Proper pump selection in winemaking is important. Converting a solid such as grapes into a liquid on a large scale requires several different specialized pump types for transferring, filtering and bottling. Pressing/settling, fermentation, aging, separation, chilling and bottling are all pump-intensive operations.
The dilemma that all domestic vintners face is what to do with the waste created by the process stream. The solutions differ depending on the location and federal regulations. One California producer of premium wines manages these issues with environmental awareness. The treatment and release of wastewater had to meet its high corporate standards.
Wastewater Treatment System
With an expanding market for its range of varietal wines, production at the winery had to be increased. An effective treatment process for the winery’s wastewater had to be designed. The challenge of meeting the waste stream demands and maintaining optimum production at peak efficiency was Jason Simpson’s responsibility. Simpson is the plant manager for EcoLabs, the contractor responsible for the operation of the wastewater treatment system at the winery.
The wastewater system was designed to decrease operating costs and increase energy efficiency.
The wastewater system was designed by Ecolabs’ subsidiary in Rochester, N.Y. Part of the Water, Energy and Waste Solutions division of Ecolab, Ecovation Inc. specializes in water treatment and wastewater treatment solutions to decrease operating costs and increase energy efficiency. Working with an engineering firm and hydraulic experts from a fluid management distributor, Ecovation designed a system that collected the plant’s maximum output into a wet well. Then the effluent would be move to an equalization tank, through a wastewater reactor and into aerobic holding ponds. The treated wastewater is used to irrigate the vineyard, completing an entirely green wastewater process.
Many factors were considered in the pump selection process, including:
- Corrosion resistance—The pumps must be corrosion resistant because of the waste media’s acidity.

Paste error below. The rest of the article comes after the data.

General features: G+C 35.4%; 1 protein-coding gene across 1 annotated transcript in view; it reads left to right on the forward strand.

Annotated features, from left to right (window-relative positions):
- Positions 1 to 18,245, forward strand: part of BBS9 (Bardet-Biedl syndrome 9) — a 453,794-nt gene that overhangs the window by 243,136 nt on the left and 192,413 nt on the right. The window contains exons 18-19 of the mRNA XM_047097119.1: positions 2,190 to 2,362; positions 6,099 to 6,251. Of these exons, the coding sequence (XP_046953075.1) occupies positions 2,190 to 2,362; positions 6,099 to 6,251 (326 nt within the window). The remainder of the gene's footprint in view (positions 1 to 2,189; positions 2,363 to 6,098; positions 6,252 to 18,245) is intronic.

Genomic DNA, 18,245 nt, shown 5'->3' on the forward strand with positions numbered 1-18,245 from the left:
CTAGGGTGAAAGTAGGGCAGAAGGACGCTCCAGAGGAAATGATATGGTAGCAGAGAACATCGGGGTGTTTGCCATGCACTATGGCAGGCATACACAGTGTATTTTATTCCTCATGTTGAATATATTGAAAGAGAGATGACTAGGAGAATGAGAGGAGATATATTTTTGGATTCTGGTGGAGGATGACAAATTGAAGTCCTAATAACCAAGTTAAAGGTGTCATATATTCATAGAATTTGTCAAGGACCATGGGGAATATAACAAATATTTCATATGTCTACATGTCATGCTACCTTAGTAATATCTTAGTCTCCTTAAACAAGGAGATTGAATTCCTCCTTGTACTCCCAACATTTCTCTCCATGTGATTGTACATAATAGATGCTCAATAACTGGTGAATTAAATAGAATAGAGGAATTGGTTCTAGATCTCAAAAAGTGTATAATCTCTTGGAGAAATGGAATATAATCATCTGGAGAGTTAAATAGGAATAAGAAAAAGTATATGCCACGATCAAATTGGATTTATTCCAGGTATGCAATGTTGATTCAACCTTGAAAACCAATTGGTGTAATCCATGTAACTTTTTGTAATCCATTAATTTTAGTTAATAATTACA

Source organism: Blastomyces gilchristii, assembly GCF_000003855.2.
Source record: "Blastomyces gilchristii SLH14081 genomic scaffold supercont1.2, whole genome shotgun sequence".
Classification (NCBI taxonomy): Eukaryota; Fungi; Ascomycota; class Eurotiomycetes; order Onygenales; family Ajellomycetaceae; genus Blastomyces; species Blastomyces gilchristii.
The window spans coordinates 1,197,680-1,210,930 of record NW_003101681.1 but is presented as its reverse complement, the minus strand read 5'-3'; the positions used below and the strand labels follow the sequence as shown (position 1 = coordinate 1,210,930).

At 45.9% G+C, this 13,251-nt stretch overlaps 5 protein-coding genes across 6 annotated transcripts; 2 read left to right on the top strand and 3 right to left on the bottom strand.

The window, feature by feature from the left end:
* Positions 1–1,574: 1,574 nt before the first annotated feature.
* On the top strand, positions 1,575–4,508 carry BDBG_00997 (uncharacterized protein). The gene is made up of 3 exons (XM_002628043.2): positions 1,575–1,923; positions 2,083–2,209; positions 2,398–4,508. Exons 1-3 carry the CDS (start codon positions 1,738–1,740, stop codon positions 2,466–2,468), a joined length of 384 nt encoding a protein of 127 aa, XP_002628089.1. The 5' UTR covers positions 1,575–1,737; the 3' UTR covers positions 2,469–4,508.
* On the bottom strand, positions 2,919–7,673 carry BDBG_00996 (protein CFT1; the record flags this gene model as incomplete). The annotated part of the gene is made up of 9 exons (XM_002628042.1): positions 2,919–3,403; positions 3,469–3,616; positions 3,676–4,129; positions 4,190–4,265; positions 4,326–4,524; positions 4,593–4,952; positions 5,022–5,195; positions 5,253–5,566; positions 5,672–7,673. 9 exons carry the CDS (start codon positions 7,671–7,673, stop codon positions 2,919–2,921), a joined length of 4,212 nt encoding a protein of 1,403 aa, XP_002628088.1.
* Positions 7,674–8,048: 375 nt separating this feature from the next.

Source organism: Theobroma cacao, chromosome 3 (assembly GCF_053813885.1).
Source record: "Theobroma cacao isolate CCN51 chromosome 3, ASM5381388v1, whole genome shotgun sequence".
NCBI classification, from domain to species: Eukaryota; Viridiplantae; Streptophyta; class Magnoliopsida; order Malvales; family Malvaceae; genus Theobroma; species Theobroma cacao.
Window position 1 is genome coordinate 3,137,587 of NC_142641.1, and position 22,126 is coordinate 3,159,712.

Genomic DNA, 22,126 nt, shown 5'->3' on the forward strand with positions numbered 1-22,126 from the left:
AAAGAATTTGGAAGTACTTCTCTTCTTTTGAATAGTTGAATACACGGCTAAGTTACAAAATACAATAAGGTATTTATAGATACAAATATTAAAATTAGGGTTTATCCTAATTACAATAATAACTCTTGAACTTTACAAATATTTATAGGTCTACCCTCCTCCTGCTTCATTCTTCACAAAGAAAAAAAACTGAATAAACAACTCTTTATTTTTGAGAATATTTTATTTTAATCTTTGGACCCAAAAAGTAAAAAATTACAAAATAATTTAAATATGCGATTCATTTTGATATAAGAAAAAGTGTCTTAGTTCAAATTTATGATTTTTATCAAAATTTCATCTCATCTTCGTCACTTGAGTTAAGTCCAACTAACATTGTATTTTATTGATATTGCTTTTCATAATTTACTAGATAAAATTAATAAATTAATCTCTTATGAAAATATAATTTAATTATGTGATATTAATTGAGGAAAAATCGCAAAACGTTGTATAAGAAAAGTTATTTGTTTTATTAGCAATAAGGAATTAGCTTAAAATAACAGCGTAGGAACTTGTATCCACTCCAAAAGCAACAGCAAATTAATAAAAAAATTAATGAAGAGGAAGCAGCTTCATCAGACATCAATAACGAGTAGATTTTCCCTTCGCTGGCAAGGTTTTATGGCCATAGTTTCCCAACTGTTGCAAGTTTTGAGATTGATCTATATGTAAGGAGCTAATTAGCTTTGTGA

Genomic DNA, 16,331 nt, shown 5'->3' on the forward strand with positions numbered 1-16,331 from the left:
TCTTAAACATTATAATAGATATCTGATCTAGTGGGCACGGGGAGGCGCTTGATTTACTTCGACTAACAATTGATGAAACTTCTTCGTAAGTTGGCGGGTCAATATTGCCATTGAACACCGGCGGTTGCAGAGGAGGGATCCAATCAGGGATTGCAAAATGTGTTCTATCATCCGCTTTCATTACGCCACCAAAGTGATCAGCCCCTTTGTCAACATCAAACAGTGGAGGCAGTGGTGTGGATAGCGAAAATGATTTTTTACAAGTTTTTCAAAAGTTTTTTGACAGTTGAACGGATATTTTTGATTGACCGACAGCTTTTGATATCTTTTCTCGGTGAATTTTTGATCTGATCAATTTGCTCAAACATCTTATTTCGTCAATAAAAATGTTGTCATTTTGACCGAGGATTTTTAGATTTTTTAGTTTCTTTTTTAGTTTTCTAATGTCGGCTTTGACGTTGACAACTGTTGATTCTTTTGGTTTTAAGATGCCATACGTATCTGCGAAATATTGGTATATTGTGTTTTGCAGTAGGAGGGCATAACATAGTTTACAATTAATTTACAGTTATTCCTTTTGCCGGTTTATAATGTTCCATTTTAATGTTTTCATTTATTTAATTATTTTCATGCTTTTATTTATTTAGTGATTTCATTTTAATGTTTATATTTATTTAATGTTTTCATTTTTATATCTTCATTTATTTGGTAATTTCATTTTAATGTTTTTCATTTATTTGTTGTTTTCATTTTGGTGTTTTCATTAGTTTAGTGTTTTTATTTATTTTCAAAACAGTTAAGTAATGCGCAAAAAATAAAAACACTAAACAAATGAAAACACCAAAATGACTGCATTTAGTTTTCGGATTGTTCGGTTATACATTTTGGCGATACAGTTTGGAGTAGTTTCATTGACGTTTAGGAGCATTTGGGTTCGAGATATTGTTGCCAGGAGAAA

- Erosion resistance—Hard metallurgy was required to handle the coarse solids (such as stems and pits) encountered.
- Non-clog design—As solids settle out, they could clog the pumping units.
- Minimal footprint and self-priming—Dry mount pumps would require too much floor space and reliable priming. Submersible pumps are inherently self-priming and remain cool while submerged in the liquid.
- Reliable—Positioned at the bottom of a deep sump, the pumps would cause operational delays if continuous inspection or maintenance were needed.
Another consideration was providing the capacity for year-round volume fluctuation. The vintage volume could fluctuate dramatically during the year. Daily flow through the plant could vary as much as three-fold (for example, from 100,000 gallons per day in the off season to 300,000 gallons per day during the crushing season). As is typical with most systems, the plant and equipment had to be sized to meet the maximum output.
Converting grapes into a liquid on a large scale requires specialized pumps.
Submersible Pump Design
The pump distributor’s team decided to specify three submersible pump models that were installed in a triplex arrangement. The triplex lift station is a unique arrangement of three pumps operating in parallel.
Specifying three pumps for the sump (instead of one or two larger pumps) increases the system’s reliability while efficiently covering the required wide range of operating conditions between the seasons. The triplex control allows for the operation of one, two or all three pumps at a time depending on the changing rate of inflow to the tank. The pumps alternate lead and lag position. In this arrangement, they are exercised regularly and wear more evenly. A high-level alarm is also available.
The non-clogging capability of the pumps makes them an effective solution for handling the grape wastewater process. This pump produces a shredding action using a cutting impeller with a tungsten carbide tip against a suction plate. The suction plate has an irregular opening with engineered cutting slots to help grab the debris and aid the impeller with shredding. Other characteristics that make these pumps a practical solution for the grape wastewater process include: